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Cover image for Linux’s Cloud Init — Benefits, Quirks, and Drawbacks
Carlo Mencarelli for AWS Community Builders

Posted on • Originally published at carlo.cloud

Linux’s Cloud Init — Benefits, Quirks, and Drawbacks

Originally created by Canonical for Ubuntu on AWS EC2, it’s now the de facto early boot configuration method


TLDR

  • Cloud Init is an invaluable resource for Cloud Engineers and Software Developers alike.
  • It's a straightforward service on the surface but is highly customizable to whatever needs an org may have the case for.
  • Cloud Init isn't only AWS EC2 user data; it does network configuration, vendor configuration, and provides metadata services.

You're probably using Cloud Init and don't even realize it. Created by Canonical in the early days of EC2, it helped revolutionize how we treat our servers and how runtime initialization is conducted. Since its inception, it has been one of the primary methods of early configurations for our infrastructure. It's also run in the stacks of every major public cloud provider and many private cloud environments like LXD, KVM, and OpenStack.

Cloud Init allows engineers to reduce or even eliminate package installs or configurations during application deployment. "Why should I need to install ImageMagick on every single Rails deployment?" Similarly, Cloud Init can provide breathing room between OS image builds since you can do any security patching as a part of Cloud Init so you can rotate your AMI on a more manageable basis, such as a weekly cadence.


How Does Cloud Init Work

Cloud Init Stages

Cloud Init works in a couple of different stages.

First, for systemd machines, is the Generator stage. If you're unfamiliar with systemd, a generator is a binary executed early in the boot process to dynamically generate unit files, symlinks, and more. Cloud Init's generator determines if the rest of the Cloud Init process should continue. If so, Cloud Init is included in the list of boot goals for the system.

Next is the Local phase. This phase runs the cloud-init-local.service systemd service and runs as early as possible. Essentially its entire purpose is to locate data sources and generate (or apply) networking configurations for the system. It's worth noting that this phase blocks much of the boot process, including the network initialization.

The Network phase continues the Cloud Init boot. This phase relies on networking being up (and, by association, the Local phase). This stage will run any cloud_init modules found. These might be things such as mount and bootcmd options.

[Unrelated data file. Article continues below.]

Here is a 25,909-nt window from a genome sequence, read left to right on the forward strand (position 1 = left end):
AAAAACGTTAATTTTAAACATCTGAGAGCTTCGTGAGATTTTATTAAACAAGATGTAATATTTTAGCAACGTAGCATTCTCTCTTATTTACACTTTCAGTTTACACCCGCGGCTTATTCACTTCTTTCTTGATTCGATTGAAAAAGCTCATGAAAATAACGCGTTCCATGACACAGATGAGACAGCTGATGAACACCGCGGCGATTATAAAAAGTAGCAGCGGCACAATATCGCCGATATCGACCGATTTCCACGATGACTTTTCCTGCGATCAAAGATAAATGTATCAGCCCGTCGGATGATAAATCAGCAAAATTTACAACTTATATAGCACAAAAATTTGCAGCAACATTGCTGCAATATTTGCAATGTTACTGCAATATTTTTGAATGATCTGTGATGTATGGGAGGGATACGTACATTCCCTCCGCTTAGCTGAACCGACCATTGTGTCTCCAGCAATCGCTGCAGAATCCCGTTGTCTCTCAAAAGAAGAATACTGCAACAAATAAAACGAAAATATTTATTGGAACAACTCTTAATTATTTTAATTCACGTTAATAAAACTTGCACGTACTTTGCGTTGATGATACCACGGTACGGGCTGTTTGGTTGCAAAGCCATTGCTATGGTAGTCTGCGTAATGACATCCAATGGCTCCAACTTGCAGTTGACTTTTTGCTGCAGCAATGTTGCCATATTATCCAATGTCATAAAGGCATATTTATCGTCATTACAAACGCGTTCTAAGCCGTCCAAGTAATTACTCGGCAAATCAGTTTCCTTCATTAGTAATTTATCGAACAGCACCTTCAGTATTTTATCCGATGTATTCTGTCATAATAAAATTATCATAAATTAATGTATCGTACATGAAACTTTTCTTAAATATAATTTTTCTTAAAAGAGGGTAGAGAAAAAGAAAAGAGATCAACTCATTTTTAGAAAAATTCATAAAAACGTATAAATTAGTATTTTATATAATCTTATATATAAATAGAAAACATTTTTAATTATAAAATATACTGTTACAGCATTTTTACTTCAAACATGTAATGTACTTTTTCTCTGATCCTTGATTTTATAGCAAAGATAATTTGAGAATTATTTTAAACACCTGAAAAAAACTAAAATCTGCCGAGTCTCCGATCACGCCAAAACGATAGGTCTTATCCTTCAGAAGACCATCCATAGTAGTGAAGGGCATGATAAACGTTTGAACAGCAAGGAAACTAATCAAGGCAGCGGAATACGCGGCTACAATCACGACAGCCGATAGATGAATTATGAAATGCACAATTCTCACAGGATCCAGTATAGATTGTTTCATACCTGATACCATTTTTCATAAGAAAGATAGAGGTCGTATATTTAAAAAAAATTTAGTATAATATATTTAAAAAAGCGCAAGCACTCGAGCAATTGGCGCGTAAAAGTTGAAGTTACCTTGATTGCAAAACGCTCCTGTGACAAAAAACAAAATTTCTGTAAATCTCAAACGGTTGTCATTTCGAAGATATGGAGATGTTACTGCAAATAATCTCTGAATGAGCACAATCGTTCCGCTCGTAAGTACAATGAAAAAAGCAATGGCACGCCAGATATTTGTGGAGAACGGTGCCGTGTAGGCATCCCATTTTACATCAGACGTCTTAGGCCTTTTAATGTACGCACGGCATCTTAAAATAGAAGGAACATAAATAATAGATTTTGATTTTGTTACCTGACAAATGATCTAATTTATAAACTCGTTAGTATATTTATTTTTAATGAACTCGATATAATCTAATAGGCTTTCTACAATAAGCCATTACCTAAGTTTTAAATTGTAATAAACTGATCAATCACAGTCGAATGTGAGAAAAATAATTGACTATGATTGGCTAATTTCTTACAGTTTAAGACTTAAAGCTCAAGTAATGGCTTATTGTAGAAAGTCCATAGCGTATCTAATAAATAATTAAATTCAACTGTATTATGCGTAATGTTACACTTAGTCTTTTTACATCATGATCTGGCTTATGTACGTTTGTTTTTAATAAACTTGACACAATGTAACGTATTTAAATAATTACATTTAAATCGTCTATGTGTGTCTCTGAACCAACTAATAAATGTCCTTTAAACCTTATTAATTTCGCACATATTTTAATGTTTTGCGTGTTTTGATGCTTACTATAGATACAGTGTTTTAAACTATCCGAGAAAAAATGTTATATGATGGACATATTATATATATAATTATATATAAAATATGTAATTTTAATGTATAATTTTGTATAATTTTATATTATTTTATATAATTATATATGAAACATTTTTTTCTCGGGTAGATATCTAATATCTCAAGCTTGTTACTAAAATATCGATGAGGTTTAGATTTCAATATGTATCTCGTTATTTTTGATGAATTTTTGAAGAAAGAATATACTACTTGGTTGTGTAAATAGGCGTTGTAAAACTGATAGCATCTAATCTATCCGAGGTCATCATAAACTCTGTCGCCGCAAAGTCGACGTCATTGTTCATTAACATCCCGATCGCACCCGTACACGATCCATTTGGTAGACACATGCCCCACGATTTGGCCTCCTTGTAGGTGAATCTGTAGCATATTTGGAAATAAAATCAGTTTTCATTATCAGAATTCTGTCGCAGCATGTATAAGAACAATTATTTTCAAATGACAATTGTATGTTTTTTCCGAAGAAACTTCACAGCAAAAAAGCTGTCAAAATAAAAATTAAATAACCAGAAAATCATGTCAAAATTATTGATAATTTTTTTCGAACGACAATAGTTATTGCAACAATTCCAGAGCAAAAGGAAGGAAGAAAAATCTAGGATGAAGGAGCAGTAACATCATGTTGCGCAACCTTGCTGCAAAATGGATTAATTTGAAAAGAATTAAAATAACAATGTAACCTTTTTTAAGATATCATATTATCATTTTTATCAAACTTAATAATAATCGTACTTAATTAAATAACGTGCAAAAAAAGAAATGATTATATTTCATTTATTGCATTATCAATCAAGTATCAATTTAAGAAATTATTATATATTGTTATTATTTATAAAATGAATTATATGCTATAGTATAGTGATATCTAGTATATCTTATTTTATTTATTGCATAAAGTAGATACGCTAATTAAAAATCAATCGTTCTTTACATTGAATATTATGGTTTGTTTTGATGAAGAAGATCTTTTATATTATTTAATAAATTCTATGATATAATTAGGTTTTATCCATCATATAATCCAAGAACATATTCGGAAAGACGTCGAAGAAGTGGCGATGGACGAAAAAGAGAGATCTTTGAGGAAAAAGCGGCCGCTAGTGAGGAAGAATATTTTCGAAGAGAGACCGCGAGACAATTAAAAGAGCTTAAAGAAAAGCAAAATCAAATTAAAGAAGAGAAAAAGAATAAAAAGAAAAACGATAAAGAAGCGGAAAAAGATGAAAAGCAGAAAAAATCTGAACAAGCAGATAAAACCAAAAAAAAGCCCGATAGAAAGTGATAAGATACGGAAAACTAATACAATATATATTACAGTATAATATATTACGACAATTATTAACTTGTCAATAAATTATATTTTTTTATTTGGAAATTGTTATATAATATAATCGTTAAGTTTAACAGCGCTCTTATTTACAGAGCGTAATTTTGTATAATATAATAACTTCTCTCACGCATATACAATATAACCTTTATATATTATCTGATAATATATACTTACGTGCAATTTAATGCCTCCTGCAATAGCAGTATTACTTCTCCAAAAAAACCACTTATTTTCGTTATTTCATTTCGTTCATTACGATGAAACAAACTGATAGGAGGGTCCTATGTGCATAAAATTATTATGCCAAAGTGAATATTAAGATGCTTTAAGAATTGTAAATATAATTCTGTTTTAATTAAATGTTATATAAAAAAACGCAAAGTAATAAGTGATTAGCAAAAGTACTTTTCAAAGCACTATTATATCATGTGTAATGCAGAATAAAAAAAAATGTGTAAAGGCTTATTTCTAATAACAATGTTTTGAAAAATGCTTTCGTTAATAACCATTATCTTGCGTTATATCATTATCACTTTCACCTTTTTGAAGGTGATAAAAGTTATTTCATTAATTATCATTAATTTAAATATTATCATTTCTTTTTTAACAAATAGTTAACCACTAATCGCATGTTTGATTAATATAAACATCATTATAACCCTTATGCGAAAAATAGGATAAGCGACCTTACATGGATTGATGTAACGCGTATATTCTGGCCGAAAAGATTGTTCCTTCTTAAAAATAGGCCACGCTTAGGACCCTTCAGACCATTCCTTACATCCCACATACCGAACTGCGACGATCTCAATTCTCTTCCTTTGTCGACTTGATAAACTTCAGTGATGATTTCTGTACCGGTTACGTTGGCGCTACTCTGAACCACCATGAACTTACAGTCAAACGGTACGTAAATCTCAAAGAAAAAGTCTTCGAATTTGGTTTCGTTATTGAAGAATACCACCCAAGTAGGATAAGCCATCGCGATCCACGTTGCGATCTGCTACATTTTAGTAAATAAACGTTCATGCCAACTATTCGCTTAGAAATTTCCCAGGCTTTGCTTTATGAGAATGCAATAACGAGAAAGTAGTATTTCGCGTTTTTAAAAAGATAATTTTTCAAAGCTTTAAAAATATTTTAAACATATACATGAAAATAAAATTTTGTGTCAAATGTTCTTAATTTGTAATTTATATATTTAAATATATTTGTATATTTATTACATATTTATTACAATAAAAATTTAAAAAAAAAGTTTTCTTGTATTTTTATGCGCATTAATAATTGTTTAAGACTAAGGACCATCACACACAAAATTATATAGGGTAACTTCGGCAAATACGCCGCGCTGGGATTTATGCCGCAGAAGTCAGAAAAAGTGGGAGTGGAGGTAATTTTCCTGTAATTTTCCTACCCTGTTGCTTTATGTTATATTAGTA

After the Network phase is the Config phase, this is the phase that runs the modules that don't affect any other stages. Specifically, it runs the cloud_config modules in the Cloud Init config directory. runcmd is included in this step.

Cloud Init closes out with the Final phase. Running any cloud_final modules, this phase runs as late as possible. It is the stage that includes any user data scripts and configuration management tooling (Puppet, Chef, etc.).

Instance Metadata

Each server using Cloud Init also has a collection of data that Cloud Init uses to configure the instance. This includes what we generally think of as instance metadata on EC2 instances but also more.

Some providers will create or attach a config drive containing metadata service information files. OpenStack is an example of one such provider.

While we interact with user data, Cloud providers can also implement vendor data. The idea here is the same as user data; it exists to allow the cloud provider to customize the image at runtime. Some potential vendor data tasks might involve setting the instance's hostname or configuring package repository paths. Vendor data can be disabled if desired. It's also worth mentioning that user data overwrites vendor data when Cloud Init determines the final configuration.


Getting Started with Cloud Init

Cloud Init can be instrumented in two ways: a shell script or a YAML formatted cloud-config file. Both approaches are pretty straightforward:

#!/bin/sh

sudo yum --assumeyes --security update-minimal

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Or, the equivalent cloud-config:

#cloud-config

runcmd:
 - [ sudo yum --assumeyes --security update-minimal ]